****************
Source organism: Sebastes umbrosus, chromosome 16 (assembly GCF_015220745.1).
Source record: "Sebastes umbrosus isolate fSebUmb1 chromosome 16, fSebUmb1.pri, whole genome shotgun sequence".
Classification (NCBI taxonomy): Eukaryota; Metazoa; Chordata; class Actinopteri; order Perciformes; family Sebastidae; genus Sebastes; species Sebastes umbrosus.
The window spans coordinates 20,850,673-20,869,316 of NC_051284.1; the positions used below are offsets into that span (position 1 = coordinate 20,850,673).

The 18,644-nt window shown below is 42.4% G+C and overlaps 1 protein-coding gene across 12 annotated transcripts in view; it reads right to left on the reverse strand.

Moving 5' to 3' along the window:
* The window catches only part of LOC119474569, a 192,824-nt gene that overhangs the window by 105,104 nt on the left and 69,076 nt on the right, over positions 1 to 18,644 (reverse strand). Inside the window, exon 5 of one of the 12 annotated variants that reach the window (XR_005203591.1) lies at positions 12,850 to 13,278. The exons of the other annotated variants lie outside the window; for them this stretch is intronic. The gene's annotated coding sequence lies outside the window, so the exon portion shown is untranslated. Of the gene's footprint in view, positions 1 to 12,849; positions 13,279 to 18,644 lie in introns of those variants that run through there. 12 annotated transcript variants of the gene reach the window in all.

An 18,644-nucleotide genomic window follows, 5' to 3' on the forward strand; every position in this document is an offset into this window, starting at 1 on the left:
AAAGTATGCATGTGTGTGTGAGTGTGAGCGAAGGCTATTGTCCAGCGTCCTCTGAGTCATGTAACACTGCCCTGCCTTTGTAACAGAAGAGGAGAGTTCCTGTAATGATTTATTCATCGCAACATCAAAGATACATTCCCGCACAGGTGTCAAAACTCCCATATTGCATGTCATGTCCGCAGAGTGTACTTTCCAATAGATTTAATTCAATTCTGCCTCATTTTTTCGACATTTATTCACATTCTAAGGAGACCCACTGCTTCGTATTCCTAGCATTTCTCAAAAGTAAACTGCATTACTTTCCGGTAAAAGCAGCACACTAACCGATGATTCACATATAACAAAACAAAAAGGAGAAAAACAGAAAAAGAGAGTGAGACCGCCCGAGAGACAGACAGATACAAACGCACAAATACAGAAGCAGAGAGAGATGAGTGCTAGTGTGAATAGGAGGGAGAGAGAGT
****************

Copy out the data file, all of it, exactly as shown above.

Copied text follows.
Source organism: Sebastes umbrosus, chromosome 16 (assembly GCF_015220745.1).
Source record: "Sebastes umbrosus isolate fSebUmb1 chromosome 16, fSebUmb1.pri, whole genome shotgun sequence".
Classification (NCBI taxonomy): Eukaryota; Metazoa; Chordata; class Actinopteri; order Perciformes; family Sebastidae; genus Sebastes; species Sebastes umbrosus.
The window spans coordinates 20,850,673-20,869,316 of NC_051284.1; the positions used below are offsets into that span (position 1 = coordinate 20,850,673).

The 18,644-nt window shown below is 42.4% G+C and overlaps 1 protein-coding gene across 12 annotated transcripts in view; it reads right to left on the reverse strand.

Moving 5' to 3' along the window:
* The window catches only part of LOC119474569, a 192,824-nt gene that overhangs the window by 105,104 nt on the left and 69,076 nt on the right, over positions 1 to 18,644 (reverse strand). Inside the window, exon 5 of one of the 12 annotated variants that reach the window (XR_005203591.1) lies at positions 12,850 to 13,278. The exons of the other annotated variants lie outside the window; for them this stretch is intronic. The gene's annotated coding sequence lies outside the window, so the exon portion shown is untranslated. Of the gene's footprint in view, positions 1 to 12,849; positions 13,279 to 18,644 lie in introns of those variants that run through there. 12 annotated transcript variants of the gene reach the window in all.

An 18,644-nucleotide genomic window follows, 5' to 3' on the forward strand; every position in this document is an offset into this window, starting at 1 on the left:
AAAGTATGCATGTGTGTGTGAGTGTGAGCGAAGGCTATTGTCCAGCGTCCTCTGAGTCATGTAACACTGCCCTGCCTTTGTAACAGAAGAGGAGAGTTCCTGTAATGATTTATTCATCGCAACATCAAAGATACATTCCCGCACAGGTGTCAAAACTCCCATATTGCATGTCATGTCCGCAGAGTGTACTTTCCAATAGATTTAATTCAATTCTGCCTCATTTTTTCGACATTTATTCACATTCTAAGGAGACCCACTGCTTCGTATTCCTAGCATTTCTCAAAAGTAAACTGCATTACTTTCCGGTAAAAGCAGCACACTAACCGATGATTCACATATAACAAAACAAAAAGGAGAAAAACAGAAAAAGAGAGTGAGACCGCCCGAGAGACAGACAGATACAAACGCACAAATACAGAAGCAGAGAGAGATGAGTGCTAGTGTGAATAGGAGGGAGAGAGAGT